For some, the 1,084,170 words J. K. Rowling published in seven Harry Potter novels between 1997 and 2007—the delight they brought to young and old readers, the sheer pop-culture-upending impact of the series—mattered less than the 21 words the author tweeted on a June day in 2020. Rowling was quoting, and commenting on, a phrase she’d read in an op-ed that had avoided using the word “women.” She posted: “‘People who menstruate.’ I’m sure there used to be a word for those people. Someone help me out. Wumben? Wimpund? Woomud?”
Although she followed immediately with clarifying tweets—“If sex isn’t real, there’s no same-sex attraction. If sex isn’t real, the lived reality of women globally is erased. I know and love trans people, but erasing the concept of sex removes the ability of many to meaningfully discuss their lives. It isn’t hate to speak the truth”—she was branded as transphobic, and summarily disowned even by some of her fans. Several actors associated with the Harry Potter films and plays were suddenly moved to speak out in support of trans rights, including Harry himself, Daniel Radcliffe, who “felt compelled to say something” while acknowledging that, O.K., Rowling was “unquestionably responsible” for his success.
The publication (though some didn’t even wait for that) a few months later of Troubled Blood, Rowling’s fifth Cormoran Strike detective novel under the pseudonym “Robert Galbraith” and one that features a male villain who sometimes dresses as a woman, fanned the flames. Again: for some. (Notably for three activists who posted a photo of Rowling’s house, the address visible, on Twitter.) Because while one critic saw in the book more “pernicious anti-trans tropes,” another wrote, “No honest person who takes the trouble to read it can see the novel as transphobic.” Predictably, the book sold twice as many copies in its first week as its predecessor, but it wasn’t long before the hashtag #RIPJKRowling was trending on Twitter, the online abuse—including death threats—was ratcheted up, and it was time for dueling multiple-signatory open letters.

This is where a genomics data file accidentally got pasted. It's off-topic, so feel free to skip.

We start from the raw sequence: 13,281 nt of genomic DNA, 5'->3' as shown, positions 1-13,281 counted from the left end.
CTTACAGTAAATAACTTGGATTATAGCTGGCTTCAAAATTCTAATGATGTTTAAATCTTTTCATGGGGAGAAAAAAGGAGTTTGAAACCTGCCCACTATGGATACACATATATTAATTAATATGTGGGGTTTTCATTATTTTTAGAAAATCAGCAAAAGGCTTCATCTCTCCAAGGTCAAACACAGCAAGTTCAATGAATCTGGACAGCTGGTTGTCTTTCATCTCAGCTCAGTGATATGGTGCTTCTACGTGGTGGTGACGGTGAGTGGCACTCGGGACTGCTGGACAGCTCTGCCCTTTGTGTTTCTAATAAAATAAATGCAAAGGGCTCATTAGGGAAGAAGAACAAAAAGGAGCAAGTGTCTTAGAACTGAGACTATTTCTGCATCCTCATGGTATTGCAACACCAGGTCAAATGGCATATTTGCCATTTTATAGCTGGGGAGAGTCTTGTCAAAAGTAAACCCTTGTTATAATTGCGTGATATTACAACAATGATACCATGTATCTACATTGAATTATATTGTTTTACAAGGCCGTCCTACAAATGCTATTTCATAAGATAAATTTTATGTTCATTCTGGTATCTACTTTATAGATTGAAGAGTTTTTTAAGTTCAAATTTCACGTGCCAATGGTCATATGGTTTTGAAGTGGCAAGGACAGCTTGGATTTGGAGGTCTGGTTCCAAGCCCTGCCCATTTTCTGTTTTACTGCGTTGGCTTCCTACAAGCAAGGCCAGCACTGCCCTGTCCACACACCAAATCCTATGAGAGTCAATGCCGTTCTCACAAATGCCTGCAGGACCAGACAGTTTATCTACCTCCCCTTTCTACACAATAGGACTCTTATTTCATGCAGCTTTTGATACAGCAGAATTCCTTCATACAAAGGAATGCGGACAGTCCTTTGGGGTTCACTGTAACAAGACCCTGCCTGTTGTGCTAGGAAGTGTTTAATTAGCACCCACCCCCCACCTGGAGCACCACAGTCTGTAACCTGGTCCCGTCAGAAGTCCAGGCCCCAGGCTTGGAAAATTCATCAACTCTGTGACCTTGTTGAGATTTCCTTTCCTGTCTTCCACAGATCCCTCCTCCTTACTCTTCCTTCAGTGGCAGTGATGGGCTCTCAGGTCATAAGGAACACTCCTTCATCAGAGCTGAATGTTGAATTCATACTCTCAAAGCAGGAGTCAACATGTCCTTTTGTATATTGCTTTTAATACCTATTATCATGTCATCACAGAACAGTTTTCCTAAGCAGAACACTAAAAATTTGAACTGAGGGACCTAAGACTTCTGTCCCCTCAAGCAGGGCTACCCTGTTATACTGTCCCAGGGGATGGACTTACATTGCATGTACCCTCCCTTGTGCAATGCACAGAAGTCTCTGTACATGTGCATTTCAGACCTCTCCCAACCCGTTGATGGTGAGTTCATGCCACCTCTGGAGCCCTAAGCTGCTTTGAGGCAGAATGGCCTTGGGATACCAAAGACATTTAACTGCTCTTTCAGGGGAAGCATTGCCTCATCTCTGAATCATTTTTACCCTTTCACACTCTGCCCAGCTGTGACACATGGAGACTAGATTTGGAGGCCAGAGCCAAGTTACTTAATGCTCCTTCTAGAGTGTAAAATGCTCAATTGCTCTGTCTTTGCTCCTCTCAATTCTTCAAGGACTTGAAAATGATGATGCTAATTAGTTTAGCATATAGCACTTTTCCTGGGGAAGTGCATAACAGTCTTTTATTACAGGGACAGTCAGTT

“Rowling has consistently shown herself to be an honorable and compassionate person, and the appalling hashtag #RIPJKRowling is just the latest example of hate speech directed against her and other women that Twitter and other platforms enable and implicitly endorse” went the first, above 58 names including the writers Ian McEwan, Lionel Shriver, Susan Hill, Tom Stoppard, and Amanda Smyth. Then came “a message of love and solidarity for the trans and non-binary community” that didn’t mention Rowling but, significantly, appeared just a few days after the first letter and was signed by more than 200 people, among them writers Jeanette Winterson, Malorie Blackman, and Joanne Harris.
Which brings us to this summer’s unpleasantness. The day Salman Rushdie was attacked, Rowling posted, “Horrifying news. Feeling very sick right now. Let him be ok,” and promptly received another death threat on Twitter: “Don’t worry you are next.” (Police are investigating.) A day later, Harris, the trans-supporting signatory—see above—and chairwoman of the management committee of the Society of Authors, the U.K.’s largest trade union for writers (she also wrote the novel Chocolat), “published a Twitter poll asking if fellow authors had ‘ever received a death threat (credible or otherwise),’” wrote Robbie Millen in The Times of London. “The answers she provided … were frivolous given the circumstances. Even Harris thought so, deleting it, then asking the same question in a more sober way. What provoked the furore was that it was seen as a dig at JK Rowling.... The subtext to all this is that Harris is a passionate critic of gender-critical feminists.”